The Government of Canada’s failure to undergo consultation with Indigenous peoples about the pipeline reflects the colonial Indian policy, rendering it incompatible with reconciliation.
In October 2018, the Canadian government began steps towards extending consultation. Efforts by the government included establishing nine consultation teams across Alberta and B.C. However, efforts by the government are made meaningless as the state’s negligence at the outset of the project turned subsequent consultation into a box-ticking exercise for the project’s re-approval. The process also worked to appease public tensions brought forth by Canadians that were joining Indigenous people in solidarity. This questions whether any consultation would have taken place if Indigenous groups had not stood up for their rights in the first place.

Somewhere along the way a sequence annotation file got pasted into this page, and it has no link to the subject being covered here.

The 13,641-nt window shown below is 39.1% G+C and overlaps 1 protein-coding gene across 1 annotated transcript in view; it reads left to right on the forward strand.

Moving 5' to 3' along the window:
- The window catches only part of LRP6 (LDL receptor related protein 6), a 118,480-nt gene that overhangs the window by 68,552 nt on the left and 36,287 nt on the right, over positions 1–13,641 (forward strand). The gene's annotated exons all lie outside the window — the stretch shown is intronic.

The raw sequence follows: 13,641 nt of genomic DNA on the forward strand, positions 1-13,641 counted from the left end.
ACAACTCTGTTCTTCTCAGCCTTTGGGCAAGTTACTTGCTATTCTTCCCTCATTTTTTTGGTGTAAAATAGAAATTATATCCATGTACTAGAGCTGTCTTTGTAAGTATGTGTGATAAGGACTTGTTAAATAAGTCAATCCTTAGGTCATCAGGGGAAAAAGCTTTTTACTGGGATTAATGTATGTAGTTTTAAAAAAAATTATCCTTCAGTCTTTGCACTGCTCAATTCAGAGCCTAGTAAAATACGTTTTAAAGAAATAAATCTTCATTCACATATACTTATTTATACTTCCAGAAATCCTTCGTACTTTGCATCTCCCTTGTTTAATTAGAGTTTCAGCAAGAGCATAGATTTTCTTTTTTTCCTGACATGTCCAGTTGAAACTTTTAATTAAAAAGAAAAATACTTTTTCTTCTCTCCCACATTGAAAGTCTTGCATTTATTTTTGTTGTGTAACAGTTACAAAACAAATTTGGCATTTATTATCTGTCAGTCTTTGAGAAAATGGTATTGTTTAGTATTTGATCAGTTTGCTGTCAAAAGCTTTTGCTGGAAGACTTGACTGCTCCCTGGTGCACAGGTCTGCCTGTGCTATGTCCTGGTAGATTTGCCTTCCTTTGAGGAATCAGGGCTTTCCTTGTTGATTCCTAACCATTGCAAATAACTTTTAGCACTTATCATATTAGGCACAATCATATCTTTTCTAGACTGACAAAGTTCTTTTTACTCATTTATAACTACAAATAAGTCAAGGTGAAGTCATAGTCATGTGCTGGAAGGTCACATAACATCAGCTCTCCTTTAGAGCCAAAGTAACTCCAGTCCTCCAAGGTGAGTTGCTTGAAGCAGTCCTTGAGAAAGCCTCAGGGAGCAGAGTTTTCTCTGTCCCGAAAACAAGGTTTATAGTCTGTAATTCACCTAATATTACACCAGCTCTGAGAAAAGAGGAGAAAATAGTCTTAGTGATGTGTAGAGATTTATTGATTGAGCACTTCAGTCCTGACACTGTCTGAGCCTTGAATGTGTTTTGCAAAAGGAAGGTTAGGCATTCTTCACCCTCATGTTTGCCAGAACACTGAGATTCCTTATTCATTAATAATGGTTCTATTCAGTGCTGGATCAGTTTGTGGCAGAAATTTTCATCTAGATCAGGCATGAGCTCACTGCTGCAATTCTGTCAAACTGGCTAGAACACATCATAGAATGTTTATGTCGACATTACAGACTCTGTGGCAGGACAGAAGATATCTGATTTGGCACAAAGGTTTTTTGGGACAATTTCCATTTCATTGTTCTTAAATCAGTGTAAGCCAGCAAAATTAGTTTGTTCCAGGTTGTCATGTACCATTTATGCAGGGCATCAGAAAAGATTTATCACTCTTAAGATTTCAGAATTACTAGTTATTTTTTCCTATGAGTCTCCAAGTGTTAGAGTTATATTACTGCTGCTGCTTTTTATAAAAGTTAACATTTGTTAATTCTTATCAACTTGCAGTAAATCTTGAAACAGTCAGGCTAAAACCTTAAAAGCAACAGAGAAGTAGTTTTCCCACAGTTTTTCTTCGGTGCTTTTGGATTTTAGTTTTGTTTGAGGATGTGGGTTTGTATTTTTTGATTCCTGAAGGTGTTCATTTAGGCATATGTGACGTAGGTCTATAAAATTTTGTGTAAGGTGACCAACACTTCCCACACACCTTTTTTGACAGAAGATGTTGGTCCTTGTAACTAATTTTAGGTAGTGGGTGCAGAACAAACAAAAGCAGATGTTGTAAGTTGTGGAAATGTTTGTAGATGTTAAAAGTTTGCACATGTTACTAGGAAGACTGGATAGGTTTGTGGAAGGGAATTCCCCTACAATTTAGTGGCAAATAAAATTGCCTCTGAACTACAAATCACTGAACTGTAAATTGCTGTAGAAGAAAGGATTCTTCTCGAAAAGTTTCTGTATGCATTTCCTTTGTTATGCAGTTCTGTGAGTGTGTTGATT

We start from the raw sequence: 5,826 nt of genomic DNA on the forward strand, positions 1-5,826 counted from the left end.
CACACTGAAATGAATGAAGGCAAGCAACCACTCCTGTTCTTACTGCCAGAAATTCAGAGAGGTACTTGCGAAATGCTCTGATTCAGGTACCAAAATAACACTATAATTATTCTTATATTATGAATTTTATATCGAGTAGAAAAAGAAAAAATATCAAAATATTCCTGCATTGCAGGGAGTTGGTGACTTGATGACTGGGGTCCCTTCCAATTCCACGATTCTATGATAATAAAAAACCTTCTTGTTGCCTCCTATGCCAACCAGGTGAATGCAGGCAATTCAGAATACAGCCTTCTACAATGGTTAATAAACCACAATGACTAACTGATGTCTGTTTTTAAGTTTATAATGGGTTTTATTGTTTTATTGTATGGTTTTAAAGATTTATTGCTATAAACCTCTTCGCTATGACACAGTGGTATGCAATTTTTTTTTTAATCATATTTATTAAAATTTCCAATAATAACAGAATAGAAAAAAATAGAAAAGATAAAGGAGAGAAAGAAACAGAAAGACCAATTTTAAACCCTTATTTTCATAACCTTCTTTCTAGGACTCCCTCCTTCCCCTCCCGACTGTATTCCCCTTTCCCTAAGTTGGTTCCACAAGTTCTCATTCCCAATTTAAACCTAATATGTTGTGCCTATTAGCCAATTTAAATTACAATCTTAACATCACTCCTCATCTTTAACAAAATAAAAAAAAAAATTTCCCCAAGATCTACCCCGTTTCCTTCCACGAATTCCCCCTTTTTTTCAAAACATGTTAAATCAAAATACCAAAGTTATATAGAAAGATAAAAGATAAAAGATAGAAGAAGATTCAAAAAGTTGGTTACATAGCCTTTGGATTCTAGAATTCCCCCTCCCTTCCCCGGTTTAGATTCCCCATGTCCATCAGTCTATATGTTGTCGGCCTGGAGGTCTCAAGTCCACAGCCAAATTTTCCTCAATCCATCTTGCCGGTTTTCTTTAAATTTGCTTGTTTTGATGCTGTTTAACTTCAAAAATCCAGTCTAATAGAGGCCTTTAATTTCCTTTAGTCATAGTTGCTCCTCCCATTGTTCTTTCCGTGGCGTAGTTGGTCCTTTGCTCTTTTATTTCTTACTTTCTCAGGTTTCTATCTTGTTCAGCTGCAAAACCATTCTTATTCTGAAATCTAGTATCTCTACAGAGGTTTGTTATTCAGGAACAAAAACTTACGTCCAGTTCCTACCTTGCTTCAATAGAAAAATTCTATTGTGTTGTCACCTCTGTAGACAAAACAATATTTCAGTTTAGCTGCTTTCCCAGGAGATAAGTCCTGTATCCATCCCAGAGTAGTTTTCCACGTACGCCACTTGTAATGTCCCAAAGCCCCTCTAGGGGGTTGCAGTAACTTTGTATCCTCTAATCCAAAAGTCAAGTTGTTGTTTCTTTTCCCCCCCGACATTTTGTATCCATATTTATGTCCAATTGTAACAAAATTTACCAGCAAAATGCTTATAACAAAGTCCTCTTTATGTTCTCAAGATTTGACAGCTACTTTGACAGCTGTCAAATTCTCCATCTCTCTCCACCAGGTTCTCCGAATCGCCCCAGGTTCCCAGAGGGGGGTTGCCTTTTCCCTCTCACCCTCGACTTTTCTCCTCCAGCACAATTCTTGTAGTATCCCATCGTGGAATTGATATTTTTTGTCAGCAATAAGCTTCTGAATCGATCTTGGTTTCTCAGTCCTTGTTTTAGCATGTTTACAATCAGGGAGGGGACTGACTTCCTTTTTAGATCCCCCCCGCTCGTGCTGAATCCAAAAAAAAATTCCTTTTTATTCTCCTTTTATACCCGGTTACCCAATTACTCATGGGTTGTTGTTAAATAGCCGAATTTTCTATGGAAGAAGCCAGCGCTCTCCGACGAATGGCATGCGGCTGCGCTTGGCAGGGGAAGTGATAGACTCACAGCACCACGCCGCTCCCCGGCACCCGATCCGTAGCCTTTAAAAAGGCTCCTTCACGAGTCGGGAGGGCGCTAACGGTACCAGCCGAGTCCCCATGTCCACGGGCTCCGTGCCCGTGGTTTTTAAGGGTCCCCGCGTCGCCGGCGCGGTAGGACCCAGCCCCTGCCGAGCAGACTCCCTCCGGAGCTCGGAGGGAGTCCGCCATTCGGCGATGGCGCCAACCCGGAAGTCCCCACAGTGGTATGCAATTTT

Nevertheless, the consultation process was vague and coercive, often perceiving Indigenous peoples as partners for resource management, as opposed to entitled land holders on unceded territories. This was not about mutual respect, as the government had portrayed it to be. The goal was simply to advance the pipeline at minimal cost. If the state was seriously committed to reconciliation and the building of relationships with Indigenous peoples, a breach of the duty to consult would not have taken place before the primary approval in 2016.